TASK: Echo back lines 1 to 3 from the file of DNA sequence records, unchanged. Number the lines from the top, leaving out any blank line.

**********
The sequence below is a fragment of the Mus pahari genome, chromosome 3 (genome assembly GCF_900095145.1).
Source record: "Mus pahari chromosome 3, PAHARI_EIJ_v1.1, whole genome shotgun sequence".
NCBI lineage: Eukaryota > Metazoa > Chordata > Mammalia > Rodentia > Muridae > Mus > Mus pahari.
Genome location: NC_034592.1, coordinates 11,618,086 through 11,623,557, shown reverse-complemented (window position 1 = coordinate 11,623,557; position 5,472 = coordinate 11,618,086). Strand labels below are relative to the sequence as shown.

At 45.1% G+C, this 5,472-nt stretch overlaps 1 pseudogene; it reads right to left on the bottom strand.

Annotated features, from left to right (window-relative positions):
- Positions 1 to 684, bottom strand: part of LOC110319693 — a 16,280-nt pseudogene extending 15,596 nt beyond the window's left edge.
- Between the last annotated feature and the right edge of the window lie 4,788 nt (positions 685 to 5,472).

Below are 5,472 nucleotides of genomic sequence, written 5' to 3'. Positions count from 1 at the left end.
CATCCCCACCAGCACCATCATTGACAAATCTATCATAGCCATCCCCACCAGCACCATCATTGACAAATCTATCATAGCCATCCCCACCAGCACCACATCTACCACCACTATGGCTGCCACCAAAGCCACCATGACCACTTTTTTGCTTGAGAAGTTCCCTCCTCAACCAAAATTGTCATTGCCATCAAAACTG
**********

The sequence below is a fragment of the Mus pahari genome, chromosome 3 (genome assembly GCF_900095145.1).
Source record: "Mus pahari chromosome 3, PAHARI_EIJ_v1.1, whole genome shotgun sequence".
NCBI lineage: Eukaryota > Metazoa > Chordata > Mammalia > Rodentia > Muridae > Mus > Mus pahari.